More information about Taiwan is available on the Taiwan Page and from other Department of State publications and other sources listed at the end of this fact sheet.
The United States and Taiwan enjoy a robust unofficial relationship. The 1979 U.S.-P.R.C. Joint Communique switched diplomatic recognition from Taipei to Beijing. In the Joint Communique, the United States recognized the Government of the People’s Republic of China as the sole legal government of China, acknowledging the Chinese position that there is but one China and Taiwan is part of China. The Joint Communique also stated that the people of the United States will maintain cultural, commercial, and other unofficial relations with the people of Taiwan. The American Institute in Taiwan (AIT) is responsible for implementing U.S. policy toward Taiwan.
The United States does not support Taiwan independence. Maintaining strong, unofficial relations with Taiwan is a major U.S. goal, in line with the U.S. desire to further peace and stability in Asia. The 1979 Taiwan Relations Act provides the legal basis for the unofficial relationship between the United States and Taiwan, and enshrines the U.S. commitment to assist Taiwan in maintaining its defensive capability. The United States insists on the peaceful resolution of cross-Strait differences, opposes unilateral changes to the status quo by either side, and encourages both sides to continue their constructive dialogue on the basis of dignity and respect.
U.S. Assistance to Taiwan
U.S. development assistance to Taiwan in the 1950s and 1960s helped Taiwan create a more prosperous economy. Currently, the United States provides no development assistance to Taiwan.
The United States has maintained and enhanced its commercial ties with Taiwan since 1979. Taiwan is the United States’ ninth largest trading partner, and the United States is Taiwan’s second largest trading partner. Taiwan enjoys Export-Import Bank financing, Overseas Private Investment Corporation guarantees, normal trade relations status, and ready access to U.S. markets. AIT has been engaged in a series of trade discussions that have focused on protection of intellectual property rights and market access for U.S. goods and services. The United States has a trade and investment framework agreement with Taiwan under the auspices of AIT and the Taipei Economic and Cultural Representative Office (TECRO) in the United States. As of 2013, companies from Taiwan employed more than 12,000 workers in the United States with total worker compensation of almost a billion dollars.
People-to-people ties between the United States and Taiwan continue to grow. There are now 148 sister cities between the United States and Taiwan, connecting our two societies on a local level. Travel for business and pleasure from Taiwan to the United States has increased 50 percent since Taiwan became a member of the U.S. Visa Waiver Program in November 2012. Taiwan is the United States’ seventh largest source of international students, sending thousands of students to receive a high-quality education each year. The United States also sponsors study abroad opportunities in Taiwan for U.S. students from the high school to post-graduate levels. Outside of the traditional classroom, through the Fulbright Program and the International Visitor Leadership Program (IVLP), young professionals and rising scholars from the United States and Taiwan collaborate on research and exchange best practices on a broad range of topics.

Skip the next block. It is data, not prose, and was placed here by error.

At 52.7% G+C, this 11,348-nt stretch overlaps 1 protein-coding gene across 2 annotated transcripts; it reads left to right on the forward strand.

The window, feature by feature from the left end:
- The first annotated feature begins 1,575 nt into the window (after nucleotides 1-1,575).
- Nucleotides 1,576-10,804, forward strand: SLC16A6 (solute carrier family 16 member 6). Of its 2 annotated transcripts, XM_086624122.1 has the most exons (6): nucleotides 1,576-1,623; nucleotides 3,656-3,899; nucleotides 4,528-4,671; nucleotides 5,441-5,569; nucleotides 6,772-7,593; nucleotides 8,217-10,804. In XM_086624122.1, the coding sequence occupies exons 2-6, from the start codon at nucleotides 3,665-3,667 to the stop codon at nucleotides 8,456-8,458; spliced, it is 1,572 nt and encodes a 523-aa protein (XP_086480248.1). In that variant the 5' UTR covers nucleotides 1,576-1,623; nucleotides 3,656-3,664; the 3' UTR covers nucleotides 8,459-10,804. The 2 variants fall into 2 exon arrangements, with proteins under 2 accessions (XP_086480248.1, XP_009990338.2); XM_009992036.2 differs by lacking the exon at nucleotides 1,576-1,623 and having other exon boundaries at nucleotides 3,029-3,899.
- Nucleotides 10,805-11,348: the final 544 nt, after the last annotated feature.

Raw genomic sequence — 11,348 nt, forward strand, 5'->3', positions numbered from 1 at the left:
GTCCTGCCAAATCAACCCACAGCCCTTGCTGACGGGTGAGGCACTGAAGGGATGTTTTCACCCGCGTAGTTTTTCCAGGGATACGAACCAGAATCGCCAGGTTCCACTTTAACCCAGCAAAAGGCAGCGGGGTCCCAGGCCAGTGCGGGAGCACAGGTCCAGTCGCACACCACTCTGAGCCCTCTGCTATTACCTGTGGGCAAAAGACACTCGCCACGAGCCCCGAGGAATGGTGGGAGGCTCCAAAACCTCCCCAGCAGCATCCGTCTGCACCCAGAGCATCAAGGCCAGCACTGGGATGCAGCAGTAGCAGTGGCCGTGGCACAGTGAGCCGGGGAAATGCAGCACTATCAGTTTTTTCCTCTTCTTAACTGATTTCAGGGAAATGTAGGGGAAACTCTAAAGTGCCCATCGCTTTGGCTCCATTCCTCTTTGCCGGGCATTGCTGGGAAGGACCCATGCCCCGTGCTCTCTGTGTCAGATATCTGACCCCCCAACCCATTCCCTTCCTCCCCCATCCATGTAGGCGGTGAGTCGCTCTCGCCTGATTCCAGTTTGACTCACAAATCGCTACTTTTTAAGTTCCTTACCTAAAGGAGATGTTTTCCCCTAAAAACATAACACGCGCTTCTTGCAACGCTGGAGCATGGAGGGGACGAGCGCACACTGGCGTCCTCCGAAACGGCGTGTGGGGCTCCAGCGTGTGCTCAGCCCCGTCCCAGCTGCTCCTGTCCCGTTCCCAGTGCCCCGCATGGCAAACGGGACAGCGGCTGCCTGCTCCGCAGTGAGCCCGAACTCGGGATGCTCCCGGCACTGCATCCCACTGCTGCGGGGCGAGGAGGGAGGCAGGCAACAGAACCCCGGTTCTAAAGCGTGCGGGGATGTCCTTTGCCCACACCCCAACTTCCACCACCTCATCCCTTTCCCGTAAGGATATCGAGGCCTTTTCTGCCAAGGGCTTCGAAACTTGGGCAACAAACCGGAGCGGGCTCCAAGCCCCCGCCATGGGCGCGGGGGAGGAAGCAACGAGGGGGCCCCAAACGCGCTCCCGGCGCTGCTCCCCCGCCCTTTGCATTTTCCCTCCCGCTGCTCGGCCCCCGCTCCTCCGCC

Taiwan’s Role in the International Community
The United States supports Taiwan’s membership in international organizations that do not require statehood as a condition of membership and encourages Taiwan’s meaningful participation in international organizations where its membership is not possible. Taiwan and the United States belong to a number of the same international organizations, including the World Trade Organization, the Asia-Pacific Economic Cooperation forum, and the Asian Development Bank. In June 2015, AIT and TECRO established the Global Cooperation and Training Framework, a platform for expanding U.S.-Taiwan cooperation on global and regional issues such as public health, economic development, energy, women’s rights, and disaster relief.
The United States maintains unofficial relations with the people of Taiwan through the American Institute in Taiwan (AIT), a private, nonprofit corporation, which performs citizen and consular services similar to those at diplomatic posts. The Director of AIT is William Brent Christensen. Other principal officials are listed on AIT’s site.
Taiwan maintains the Taipei Economic and Cultural Representative Office in the United States at 4201 Wisconsin Avenue, NW, Washington, DC 20016 (tel: 202-895-1800).
More information about Taiwan is available from the Department of State and other sources, some of which are listed here: